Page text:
Many of you are still working with earlier versions of the MySQL database. This article takes a look at MySQL 4.1. It is the first of several parts that examine more recent versions of the software. It is excerpted from chapter eight of Beginning MySQL Database Design and Optimization: From Novice to Professional, written by Jon Stephens and Chad Russell (Apress, ISBN: 1590593324).
MYSQL IS CONSTANTLY EVOLVING, AND THANKS to the Open Source paradigm of “Release early and often,” improvements can be seen in nearly every single release. As with most software, however, significant changes and additions most often occur in major releases.
As we write, MySQL 4.1 has reached "gamma" status with the recent release of version 4.1.4, and a production version is very likely to be available not long after this book has gone to press. While there are other features worth mentioning—and we will mention them!—we’ll focus primarily on subqueries (queries within queries), their different types, and the ways in which they can be used.
5.0-alpha versions of MySQL have been available for testing and feedback since the beginning of 2004. In this chapter, we’ll discuss what will become available in these upcoming versions of MySQL, including a detailed look at what may be the most eagerly anticipated new feature of all in the 5.0.X series: stored procedures and stored functions. These will provide a way to store, combine, and reuse oft-repeated queries and pieces of SQL logic and functionality, and thereby promise great advances for database developers and administrators in terms of both efficiency and security for MySQL and the applications that use it. We’ll also devote a good deal of space to views, which have been implemented in MySQL 5.0.1. Views provide a means of abstracting sets of data derived by complex queries and making them available in much simpler tabular form. As we’ll see, views will have a positive impact on usability and security for MySQL database administrators and developers.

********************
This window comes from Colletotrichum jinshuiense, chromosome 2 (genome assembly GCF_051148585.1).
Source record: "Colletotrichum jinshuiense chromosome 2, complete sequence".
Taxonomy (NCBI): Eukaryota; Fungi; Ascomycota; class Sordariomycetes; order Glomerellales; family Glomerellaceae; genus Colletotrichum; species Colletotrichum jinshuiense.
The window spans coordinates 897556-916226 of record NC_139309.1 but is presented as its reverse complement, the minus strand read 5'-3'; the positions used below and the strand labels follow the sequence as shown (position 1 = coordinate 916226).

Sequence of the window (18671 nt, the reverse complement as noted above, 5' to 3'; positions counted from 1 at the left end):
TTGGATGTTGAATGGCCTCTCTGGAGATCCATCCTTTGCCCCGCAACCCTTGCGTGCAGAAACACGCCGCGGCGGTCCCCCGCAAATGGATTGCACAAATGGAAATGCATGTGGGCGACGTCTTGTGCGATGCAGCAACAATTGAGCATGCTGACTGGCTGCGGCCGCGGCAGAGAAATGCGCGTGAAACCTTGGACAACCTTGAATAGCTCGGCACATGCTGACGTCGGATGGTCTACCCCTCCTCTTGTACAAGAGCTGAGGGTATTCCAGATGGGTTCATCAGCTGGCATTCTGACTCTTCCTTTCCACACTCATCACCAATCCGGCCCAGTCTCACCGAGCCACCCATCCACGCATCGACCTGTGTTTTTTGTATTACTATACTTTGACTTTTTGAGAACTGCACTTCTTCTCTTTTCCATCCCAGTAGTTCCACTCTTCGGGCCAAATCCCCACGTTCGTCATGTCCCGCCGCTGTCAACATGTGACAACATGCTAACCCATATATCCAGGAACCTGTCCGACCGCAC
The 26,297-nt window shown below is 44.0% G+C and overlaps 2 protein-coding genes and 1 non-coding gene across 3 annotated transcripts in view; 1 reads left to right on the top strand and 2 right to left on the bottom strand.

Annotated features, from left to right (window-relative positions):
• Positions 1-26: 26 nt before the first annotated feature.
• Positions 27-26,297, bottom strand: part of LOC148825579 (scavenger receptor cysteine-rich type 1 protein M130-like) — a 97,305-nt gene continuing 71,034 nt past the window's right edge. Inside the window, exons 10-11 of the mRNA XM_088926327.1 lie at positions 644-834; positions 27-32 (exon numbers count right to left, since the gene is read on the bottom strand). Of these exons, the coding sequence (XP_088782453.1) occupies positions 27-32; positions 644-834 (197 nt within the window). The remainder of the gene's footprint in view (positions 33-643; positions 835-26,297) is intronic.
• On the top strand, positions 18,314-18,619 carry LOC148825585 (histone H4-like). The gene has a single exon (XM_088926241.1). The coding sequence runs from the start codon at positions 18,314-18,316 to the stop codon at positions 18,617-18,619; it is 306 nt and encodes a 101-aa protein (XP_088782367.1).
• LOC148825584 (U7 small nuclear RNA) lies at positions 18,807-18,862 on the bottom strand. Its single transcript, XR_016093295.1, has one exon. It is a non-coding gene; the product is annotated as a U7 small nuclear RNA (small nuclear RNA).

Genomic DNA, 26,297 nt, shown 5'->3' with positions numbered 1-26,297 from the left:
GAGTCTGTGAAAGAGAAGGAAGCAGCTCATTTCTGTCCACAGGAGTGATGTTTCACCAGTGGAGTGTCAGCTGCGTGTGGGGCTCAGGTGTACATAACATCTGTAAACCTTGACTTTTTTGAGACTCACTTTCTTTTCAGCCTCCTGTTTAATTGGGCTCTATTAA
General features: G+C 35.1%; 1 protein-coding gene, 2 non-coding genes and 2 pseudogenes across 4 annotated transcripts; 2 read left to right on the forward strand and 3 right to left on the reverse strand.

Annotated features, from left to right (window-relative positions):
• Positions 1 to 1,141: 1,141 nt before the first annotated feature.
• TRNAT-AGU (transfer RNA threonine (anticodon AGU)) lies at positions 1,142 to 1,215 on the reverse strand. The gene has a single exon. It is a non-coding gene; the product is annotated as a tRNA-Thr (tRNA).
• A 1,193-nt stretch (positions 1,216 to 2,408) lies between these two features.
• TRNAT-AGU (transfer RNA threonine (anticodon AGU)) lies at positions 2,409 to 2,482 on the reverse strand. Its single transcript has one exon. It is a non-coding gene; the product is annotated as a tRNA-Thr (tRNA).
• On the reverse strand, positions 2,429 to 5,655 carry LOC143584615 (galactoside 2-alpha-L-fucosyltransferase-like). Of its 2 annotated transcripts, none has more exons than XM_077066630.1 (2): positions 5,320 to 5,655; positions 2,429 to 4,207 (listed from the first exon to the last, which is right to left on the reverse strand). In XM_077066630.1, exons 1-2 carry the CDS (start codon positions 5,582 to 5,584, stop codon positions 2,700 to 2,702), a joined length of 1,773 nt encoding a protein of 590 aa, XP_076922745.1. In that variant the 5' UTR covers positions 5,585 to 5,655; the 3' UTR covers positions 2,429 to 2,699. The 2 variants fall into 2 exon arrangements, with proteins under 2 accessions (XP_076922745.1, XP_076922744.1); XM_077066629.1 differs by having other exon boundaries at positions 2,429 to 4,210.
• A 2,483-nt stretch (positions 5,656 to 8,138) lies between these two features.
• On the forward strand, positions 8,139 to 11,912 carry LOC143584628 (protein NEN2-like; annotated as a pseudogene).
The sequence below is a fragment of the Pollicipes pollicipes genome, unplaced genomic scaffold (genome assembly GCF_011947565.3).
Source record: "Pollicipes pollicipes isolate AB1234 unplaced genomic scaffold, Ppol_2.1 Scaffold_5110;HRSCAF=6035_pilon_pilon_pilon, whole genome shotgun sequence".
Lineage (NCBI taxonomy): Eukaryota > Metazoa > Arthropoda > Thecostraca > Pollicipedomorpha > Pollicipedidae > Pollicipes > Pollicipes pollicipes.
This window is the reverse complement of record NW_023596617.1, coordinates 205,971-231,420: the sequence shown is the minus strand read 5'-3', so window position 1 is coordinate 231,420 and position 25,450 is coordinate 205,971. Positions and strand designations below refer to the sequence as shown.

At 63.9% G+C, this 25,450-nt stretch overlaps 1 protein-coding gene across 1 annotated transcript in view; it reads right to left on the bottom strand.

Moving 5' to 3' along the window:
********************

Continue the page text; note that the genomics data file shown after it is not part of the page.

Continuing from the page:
We’ll also discuss what you’re likely to be seeing in MySQL 5.1 when it becomes available. Triggers are another frequent entry on MySQL users’ wish lists, as are views. An implementation of triggers in MySQL will allow you to set stored procedures to be triggered automatically (hence the term “trigger”) when certain events take place within a database. We’ll also try to provide some ideas as to what triggers will be like when they’re implemented.